5 Reasons to Not Click Unsubscribe

Why clicking unsubscribe is not such a great idea.–PC Pitstop

5 Reasons to Not Click Unsubscribe

By Stu Sjouwerman, for KnowBe4.com Security Awareness Training

When you get on a mailing list you don’t want to be on, it’s easy to get off – just click on the “unsubscribe” link. But should you? Sophos Naked Security says maybe not. When you unsubscribe, you’re giving the organization that sent you the message information about yourself that you may not want them to have:

1. You have confirmed to the sender that your email address is both valid and in active use.

If the sender is unscrupulous then the volume of email you receive will most likely go up, not down. Worse, now that you have validated your address the spammer can sell it to his friends. So you are probably going to get phishing attacks from them too.

2. By responding to the email, you have positively confirmed that you have opened and read it and may be slightly interested in the subject matter, whether it’s getting money from a foreign prince, a penny stock tip or a diet supplement.

That’s wonderful information for the mailer and his pals.

3. If your response goes back via email – perhaps the process requires you to reply with the words “unsubscribe,” or the unsubscribe link in the message opens up an email window – then not only have you confirmed that your address is active, but your return email will leak information about your email software too.

Emails contain meta information, known as email headers, and you can tell what kind of email software somebody is using (and imply something about their computer) from the contents and arrangement of the headers.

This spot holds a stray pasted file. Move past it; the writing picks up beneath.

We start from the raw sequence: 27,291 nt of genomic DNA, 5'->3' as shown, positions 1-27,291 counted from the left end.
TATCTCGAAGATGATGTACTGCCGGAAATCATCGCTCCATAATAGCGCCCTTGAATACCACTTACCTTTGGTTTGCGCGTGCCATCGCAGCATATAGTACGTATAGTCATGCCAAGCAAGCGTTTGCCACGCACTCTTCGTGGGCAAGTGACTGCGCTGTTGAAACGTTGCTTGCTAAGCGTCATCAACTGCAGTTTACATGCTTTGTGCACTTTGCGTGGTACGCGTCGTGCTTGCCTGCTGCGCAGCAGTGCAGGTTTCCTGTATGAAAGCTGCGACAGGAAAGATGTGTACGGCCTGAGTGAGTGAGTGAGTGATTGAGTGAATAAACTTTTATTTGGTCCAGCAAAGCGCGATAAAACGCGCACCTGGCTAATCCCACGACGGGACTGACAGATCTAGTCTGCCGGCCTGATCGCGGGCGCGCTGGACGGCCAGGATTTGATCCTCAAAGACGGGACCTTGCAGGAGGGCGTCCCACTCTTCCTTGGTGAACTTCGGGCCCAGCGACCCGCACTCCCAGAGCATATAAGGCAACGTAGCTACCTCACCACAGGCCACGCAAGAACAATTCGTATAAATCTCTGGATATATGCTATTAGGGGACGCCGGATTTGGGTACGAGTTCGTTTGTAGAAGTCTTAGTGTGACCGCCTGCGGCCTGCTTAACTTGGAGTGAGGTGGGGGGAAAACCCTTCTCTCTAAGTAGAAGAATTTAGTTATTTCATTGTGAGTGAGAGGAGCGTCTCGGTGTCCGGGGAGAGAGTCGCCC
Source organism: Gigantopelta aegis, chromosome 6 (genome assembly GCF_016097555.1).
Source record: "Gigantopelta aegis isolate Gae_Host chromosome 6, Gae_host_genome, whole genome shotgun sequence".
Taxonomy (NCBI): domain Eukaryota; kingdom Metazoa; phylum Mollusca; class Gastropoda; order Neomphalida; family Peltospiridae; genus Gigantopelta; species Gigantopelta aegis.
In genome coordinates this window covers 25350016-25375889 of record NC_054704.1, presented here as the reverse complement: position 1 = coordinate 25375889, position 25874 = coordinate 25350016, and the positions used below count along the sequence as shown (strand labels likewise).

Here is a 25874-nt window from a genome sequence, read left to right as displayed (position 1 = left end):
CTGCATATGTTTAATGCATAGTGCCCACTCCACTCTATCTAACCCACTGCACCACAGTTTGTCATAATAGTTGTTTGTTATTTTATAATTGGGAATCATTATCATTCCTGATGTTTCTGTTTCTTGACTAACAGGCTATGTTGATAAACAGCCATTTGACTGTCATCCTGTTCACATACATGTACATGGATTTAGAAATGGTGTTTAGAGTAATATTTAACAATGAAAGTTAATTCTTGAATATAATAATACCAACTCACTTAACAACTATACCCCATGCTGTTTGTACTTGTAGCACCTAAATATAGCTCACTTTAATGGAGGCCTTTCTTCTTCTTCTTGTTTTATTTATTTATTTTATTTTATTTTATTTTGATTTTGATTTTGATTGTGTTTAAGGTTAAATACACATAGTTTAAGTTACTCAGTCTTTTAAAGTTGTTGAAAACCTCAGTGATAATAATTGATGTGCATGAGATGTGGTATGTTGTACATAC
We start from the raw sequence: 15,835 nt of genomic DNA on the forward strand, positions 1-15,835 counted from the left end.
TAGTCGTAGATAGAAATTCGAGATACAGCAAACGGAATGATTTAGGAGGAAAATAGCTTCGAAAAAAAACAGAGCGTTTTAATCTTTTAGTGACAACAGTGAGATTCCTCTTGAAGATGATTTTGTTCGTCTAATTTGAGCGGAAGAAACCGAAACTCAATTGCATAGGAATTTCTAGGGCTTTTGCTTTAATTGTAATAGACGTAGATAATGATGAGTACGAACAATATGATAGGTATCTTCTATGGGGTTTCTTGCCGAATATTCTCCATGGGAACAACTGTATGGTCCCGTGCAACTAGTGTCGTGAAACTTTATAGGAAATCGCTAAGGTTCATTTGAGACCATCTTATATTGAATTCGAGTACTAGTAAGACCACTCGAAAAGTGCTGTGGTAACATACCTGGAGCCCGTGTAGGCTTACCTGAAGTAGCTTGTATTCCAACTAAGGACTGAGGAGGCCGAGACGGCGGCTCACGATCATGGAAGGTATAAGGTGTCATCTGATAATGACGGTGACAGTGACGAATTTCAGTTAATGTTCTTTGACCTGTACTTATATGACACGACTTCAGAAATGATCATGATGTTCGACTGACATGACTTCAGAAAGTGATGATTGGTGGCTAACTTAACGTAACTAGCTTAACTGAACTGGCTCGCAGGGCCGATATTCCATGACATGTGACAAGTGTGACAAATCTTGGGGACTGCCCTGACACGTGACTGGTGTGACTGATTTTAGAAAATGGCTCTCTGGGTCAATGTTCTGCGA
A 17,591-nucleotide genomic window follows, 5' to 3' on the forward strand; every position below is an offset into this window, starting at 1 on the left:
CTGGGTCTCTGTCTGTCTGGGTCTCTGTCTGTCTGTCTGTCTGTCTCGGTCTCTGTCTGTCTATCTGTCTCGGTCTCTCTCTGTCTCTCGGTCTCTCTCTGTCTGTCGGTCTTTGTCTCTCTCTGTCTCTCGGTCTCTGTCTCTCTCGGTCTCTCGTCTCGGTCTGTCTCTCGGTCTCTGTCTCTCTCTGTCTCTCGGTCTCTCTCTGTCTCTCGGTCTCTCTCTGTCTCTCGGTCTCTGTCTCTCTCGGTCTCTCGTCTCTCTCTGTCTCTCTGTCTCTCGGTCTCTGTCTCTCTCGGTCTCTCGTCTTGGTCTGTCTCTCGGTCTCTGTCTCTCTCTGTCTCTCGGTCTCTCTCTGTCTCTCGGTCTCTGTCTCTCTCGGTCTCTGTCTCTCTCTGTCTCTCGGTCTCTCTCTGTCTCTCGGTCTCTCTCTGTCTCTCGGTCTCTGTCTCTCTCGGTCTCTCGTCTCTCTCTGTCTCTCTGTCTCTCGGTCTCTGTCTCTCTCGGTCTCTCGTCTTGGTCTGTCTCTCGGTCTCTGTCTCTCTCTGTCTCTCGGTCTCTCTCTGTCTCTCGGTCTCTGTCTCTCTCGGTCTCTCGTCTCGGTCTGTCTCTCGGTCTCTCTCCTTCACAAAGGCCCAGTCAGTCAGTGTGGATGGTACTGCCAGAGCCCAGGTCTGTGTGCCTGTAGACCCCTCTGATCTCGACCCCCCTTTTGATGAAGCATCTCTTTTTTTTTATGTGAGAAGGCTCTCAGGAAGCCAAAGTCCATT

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4 thoughts on “5 Reasons to Not Click Unsubscribe”

  1. I just add them to my this is spam program. Then go through it every few days to make sure there is nothing I want that found its way in there, then delete it all.

  2. I use full headers to send a complaint, along with copy of the unwanted email, to the sender’s ISP. I’ve seen a great reduction in my spam email to almost nothing.

  3. I’ve found that you do seem to reduce junk mail if you unsubscribe to many of them. Never eliminated them all and over time as you sign up for other stuff they build up a bit again but there does seem to be a positive effect.
    Maybe it’s good when you unsubscribe from legitimate services rather than spam type services. Just guessing but I will likely do it again.

    One US based unsubscribe thing makes you go to a site and you have to enter name information which totally sucks. But the US doesn’t like regulating anything, they’re just into bombing mainly.

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